Bubble seeks air

This makes me nervous:

Mortgages getting risky: CIBC

Globe and Mail Update

TORONTO — Household credit is stable, but that statement masks the growing popularity of untraditional and risky mortgages, a new study by CIBC World Markets says.

Household credit is growing steadily at an 11-per-cent annual pace, pushed by a 10.9-per-cent rise in residential mortgages for year ending in April 2006, according to the report.

Growing by 11% per year is not exactly stable. The catch is that household incomes are not rising by 11% per year. According to Statscan’s Incomes in Canada, median total income for Canadian families was $63,100 in 2004 (last data year), or about $800 higher than in 2001, after adjusting for inflation which has been in the 2-3% range over most of this period. 2005 and 2006 may have been good years but I doubt that incomes have gone up 20% in nominal terms. This means debt loads are getting heavier as people buy into the real estate boom.

It says non-bank mortgage providers took a bigger share of that growing market. Banks account for about 75 per cent of the mortgage market, but they only saw their mortgages outstanding grow by 4.3 per cent in the past six months. Non-traditional lenders, on the other hand, saw a 9.1 per cent gain in their mortgages outstanding.

This is a sign of a “maturing and more dynamic mortgage market,” the report says, as non-traditional lenders compete with banks by offering American-style sub-prime loans, increased amortization periods or interest-rate-only mortgages.

The power of low interest rates is to make you able to carry a larger mortgage for the same level of income. But interest rates are now back up: the bank rate was 4.5% in May, the same rate as in July 2001, or just before 9/11 led to a huge drop in short-term rates. Mind you, the rate was 6% as of December 2000, and post 9/11 hit a low of 2.25% by early 2002.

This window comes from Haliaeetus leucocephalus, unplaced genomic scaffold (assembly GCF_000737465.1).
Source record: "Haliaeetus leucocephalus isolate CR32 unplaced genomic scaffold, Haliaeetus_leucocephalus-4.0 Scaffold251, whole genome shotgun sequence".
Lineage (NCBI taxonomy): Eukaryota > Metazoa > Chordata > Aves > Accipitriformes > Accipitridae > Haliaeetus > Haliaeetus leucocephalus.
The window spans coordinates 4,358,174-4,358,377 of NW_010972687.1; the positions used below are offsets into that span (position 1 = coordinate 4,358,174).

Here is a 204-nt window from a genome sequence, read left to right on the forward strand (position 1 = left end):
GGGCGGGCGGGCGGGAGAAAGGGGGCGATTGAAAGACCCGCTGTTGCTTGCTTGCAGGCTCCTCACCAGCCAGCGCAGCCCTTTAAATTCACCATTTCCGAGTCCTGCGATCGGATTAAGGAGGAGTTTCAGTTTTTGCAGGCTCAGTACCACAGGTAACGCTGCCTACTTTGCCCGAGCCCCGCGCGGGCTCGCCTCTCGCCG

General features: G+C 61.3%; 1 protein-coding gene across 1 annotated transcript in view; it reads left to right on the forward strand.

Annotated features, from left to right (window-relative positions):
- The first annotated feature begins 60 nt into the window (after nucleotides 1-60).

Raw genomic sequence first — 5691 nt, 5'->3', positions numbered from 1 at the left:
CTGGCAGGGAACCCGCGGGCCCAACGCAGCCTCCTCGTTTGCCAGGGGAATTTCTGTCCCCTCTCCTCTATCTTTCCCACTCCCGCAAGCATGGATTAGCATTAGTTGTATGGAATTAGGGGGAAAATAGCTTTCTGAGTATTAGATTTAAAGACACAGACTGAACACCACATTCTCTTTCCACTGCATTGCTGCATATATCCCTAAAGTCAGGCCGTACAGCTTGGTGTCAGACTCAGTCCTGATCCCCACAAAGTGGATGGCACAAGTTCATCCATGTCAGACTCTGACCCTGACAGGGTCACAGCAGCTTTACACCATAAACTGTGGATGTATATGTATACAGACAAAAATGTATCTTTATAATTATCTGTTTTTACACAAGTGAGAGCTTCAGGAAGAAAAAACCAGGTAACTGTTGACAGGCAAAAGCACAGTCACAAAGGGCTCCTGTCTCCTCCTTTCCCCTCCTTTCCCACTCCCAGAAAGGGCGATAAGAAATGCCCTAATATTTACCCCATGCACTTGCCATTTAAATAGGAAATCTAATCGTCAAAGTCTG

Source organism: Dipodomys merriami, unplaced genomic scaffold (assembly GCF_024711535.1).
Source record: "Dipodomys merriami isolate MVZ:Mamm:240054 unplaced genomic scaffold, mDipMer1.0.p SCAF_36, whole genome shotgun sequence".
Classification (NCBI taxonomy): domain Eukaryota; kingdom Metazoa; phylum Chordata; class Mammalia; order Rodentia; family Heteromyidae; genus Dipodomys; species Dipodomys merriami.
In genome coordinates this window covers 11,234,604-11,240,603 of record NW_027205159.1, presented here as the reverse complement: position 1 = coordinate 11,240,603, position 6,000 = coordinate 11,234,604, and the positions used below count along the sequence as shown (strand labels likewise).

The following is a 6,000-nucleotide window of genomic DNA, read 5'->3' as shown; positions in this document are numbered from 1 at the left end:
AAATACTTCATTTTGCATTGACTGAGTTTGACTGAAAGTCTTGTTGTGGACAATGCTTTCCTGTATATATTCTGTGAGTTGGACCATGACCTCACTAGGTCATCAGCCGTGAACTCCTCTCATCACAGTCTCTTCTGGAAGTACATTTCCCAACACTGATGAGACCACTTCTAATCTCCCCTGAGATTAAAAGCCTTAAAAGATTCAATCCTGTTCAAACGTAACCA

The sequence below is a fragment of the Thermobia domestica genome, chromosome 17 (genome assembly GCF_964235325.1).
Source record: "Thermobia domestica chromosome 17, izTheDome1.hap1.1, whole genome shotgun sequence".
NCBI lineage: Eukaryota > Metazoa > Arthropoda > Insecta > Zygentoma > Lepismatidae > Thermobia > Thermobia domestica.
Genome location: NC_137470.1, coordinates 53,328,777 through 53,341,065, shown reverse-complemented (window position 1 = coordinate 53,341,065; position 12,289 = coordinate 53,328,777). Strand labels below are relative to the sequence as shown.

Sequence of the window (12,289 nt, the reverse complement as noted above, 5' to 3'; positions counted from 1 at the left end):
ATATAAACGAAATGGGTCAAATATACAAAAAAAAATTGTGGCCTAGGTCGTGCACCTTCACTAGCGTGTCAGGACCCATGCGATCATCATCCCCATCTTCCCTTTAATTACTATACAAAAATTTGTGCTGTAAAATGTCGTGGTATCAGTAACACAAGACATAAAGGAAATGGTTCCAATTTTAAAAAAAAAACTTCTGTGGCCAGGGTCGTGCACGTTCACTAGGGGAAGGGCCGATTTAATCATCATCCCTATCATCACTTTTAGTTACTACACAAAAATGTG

Nonetheless, the central bank has effectively taken away the punch bowl, as they say. How painful will the hangover be?

Long-term rates never fell that much, either, as most of the action was in short-term rates. Five-year rates fell by about one percentage point from the first half of 2001 to the first half of 2002.

Alas, the meme of “low interest rates” is still out there and this psychology is still affecting the real estate market.

The advent of American-style loans will keep the party going but the danger for buyers right now is getting locked into large mortgages that will deplete their purchasing power elsewhere in their household budget. And if unemployment goes back up to the 8-10% range, look out for some people to just walk away from their mortgages.

One comment

  • Thanks for the post above. It helps me immensely in the research that I am carrying out.
    I am a realtor myself and follow most of the posts with regard to Real Estate Boom.
    In most of the posts, there are spins on demographics and interest rate.
    Historically, the ratio of housing price to annual income
    has been 2.1, with very little variation. In many parts of the country, this ratio is now approaching 10.5!
    Our stock/housing pattern appears remarkably similar to the one Japan had 20 years ago. First the stock market busted.
    Right after, the real estate market rallied, and it busted too
    It is my belief that there is a wider human psychology involved and people are feeding on the basic fear and greed
    principle.
    Cheers!
    Peter
    Your Miami Realtor

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